Public funds raise traffic levels in Germany
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TWO of the three main speakers at the first day of the conference were from Europe. The first was Peter Engelbrecht, who was until recently member of the board of Munich Municipal Works and operating manager of Munich Municipal Passenger Transport.
Mr Engelbrecht told the conference that integration of passenger transport in West Germany takes three forms — interaction between different modes of transport; joint action by central and local goverment; and co-operation between public and private enterprises. Integration was initiated at about the time of the Buchanan Report in the United Kingdom, he said.
About 20 per cent of all passenger transport in Federal Germany is local. Thanks to the injection of public funds, a falling trend in traffic has been transformed into an increasing one.
The Federal Government has spent substantial sums on research and development in passenger transport, both for the improvement of existing methods and developing nE ones.
While the West German pe senger transport industry loo to the future with some con dence, he said, this is mixed wi concern for economic d velopments.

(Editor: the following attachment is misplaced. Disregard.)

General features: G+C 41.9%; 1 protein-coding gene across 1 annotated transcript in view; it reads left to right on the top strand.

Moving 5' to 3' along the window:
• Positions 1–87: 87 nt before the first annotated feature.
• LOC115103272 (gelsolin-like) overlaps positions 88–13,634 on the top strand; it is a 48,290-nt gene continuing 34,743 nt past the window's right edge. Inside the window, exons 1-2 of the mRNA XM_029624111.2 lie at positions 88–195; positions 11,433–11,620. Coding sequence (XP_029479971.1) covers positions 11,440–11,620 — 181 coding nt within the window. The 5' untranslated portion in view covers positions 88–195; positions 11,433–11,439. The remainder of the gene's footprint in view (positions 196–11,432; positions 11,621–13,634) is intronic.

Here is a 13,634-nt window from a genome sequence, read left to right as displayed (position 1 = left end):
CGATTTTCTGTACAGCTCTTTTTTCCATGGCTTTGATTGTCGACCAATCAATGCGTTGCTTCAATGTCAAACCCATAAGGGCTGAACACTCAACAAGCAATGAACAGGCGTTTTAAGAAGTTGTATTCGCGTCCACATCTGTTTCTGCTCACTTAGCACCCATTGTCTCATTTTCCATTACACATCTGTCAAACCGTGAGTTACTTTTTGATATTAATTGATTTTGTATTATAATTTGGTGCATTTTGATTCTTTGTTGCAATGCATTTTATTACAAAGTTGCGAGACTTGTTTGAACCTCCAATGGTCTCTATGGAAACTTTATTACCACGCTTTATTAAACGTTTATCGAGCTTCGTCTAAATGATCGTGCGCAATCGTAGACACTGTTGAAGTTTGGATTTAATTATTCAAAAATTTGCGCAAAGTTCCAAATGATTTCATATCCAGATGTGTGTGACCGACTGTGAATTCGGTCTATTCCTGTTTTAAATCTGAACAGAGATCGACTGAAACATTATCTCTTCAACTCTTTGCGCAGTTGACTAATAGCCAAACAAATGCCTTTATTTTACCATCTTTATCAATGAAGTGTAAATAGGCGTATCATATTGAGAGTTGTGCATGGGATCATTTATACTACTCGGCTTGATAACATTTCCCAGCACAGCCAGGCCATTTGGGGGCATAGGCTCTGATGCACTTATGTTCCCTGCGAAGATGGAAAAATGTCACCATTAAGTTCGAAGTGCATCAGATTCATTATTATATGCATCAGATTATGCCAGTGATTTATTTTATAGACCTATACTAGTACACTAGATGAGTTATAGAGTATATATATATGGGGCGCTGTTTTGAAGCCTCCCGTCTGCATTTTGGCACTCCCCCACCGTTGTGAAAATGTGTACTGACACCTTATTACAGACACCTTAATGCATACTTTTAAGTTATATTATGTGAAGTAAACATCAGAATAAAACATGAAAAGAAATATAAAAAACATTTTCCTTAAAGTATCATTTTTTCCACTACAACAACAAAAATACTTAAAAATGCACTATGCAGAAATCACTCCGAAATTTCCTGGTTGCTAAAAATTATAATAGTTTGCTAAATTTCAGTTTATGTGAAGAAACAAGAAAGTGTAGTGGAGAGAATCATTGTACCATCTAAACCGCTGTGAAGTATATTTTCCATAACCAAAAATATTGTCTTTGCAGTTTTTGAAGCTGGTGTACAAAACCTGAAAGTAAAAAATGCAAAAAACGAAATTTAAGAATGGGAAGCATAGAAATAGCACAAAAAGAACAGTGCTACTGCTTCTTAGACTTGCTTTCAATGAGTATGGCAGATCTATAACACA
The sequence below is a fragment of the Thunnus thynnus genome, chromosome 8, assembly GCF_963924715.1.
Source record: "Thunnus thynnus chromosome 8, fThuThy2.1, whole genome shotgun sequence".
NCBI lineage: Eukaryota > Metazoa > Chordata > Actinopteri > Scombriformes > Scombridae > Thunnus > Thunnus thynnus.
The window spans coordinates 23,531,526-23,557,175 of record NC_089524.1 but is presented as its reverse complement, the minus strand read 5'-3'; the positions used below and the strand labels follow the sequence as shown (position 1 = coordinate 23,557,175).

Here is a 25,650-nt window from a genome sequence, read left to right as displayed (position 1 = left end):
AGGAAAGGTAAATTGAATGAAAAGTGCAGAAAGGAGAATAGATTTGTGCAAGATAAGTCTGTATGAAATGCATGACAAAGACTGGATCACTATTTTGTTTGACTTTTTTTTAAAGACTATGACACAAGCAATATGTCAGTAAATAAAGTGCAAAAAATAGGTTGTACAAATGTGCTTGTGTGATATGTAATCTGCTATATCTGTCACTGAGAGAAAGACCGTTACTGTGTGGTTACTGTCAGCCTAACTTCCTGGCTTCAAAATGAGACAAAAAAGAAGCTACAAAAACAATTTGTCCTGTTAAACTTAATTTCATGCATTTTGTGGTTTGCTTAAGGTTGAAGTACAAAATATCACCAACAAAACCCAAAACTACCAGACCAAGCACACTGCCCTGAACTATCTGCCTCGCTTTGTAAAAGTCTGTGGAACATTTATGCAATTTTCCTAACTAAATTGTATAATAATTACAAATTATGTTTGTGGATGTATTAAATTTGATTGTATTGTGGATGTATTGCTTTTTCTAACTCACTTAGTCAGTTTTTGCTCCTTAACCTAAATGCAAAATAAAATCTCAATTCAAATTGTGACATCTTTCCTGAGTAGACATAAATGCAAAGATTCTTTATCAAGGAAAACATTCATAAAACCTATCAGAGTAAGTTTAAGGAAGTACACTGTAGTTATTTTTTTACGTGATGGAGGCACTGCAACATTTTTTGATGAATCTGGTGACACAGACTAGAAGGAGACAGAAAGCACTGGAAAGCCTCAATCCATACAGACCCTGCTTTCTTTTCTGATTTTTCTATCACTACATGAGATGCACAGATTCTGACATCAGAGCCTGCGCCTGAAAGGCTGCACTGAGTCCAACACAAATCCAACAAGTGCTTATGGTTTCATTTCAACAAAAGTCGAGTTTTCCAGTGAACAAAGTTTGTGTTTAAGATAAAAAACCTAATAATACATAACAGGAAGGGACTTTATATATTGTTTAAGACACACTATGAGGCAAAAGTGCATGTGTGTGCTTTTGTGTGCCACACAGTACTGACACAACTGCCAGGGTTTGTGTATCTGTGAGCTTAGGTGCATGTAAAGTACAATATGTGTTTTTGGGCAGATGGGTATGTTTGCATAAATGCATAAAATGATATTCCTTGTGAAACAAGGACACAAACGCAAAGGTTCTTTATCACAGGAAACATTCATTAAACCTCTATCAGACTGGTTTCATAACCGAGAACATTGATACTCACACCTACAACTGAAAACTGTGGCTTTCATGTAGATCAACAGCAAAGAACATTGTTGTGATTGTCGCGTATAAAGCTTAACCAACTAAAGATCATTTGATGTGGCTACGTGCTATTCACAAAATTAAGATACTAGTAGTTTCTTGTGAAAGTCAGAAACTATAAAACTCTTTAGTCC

The economic situation in GE many is forcing a reduction funds available for grants at for research and developmer while increased petrol prices a leading to reduced consumptic and thus less revanue from fu taxes, he said.
There are currently few ()pp( tunities to increase the sta. capacity ratio as almost all bus' are one-man operated and ma peak services below five mi utes headway are bein converted to articulated bt operation, he explained.
However, the industry is con dent of its ability to serve ti public in a period of increasir petrol prices and confident hopes to persuade politicians agree to adequate capital gra and operational suppor concluded Mr Engelbrecht.